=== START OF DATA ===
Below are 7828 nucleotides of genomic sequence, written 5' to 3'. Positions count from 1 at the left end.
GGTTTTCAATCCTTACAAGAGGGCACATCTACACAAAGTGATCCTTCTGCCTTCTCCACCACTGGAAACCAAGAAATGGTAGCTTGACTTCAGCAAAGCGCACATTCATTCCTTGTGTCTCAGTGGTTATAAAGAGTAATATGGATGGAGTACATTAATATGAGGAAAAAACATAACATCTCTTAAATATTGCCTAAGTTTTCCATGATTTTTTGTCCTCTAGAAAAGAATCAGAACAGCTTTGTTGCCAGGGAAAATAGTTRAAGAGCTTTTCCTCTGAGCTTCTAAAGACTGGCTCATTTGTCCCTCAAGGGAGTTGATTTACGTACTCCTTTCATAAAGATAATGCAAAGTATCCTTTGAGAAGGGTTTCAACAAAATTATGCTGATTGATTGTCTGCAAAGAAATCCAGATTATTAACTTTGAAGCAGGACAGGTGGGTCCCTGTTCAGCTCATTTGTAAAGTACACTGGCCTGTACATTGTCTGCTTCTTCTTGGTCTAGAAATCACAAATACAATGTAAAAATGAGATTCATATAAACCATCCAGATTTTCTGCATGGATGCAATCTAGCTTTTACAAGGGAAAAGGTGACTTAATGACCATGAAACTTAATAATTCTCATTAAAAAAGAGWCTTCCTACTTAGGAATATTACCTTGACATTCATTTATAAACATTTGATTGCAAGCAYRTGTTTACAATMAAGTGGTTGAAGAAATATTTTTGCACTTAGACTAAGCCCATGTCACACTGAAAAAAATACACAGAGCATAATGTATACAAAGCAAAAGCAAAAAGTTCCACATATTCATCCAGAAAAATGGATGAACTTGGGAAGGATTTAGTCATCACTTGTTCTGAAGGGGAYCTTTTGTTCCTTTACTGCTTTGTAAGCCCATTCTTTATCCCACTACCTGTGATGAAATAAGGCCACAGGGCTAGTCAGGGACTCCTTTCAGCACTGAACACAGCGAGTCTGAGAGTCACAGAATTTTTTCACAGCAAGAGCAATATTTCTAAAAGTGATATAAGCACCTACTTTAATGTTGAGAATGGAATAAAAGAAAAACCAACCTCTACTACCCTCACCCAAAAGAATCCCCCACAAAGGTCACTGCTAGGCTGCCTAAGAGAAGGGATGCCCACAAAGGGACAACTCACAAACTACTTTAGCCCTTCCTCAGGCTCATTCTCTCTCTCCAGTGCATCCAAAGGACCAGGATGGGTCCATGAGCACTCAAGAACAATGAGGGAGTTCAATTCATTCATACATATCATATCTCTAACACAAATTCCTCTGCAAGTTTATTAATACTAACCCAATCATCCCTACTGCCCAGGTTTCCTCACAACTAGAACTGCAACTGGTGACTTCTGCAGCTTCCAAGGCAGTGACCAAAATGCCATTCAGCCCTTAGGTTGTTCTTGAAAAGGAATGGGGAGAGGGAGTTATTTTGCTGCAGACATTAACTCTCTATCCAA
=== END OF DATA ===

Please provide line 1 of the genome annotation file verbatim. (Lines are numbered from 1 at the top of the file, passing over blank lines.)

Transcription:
Below are 7828 nucleotides of genomic sequence, written 5' to 3'. Positions count from 1 at the left end.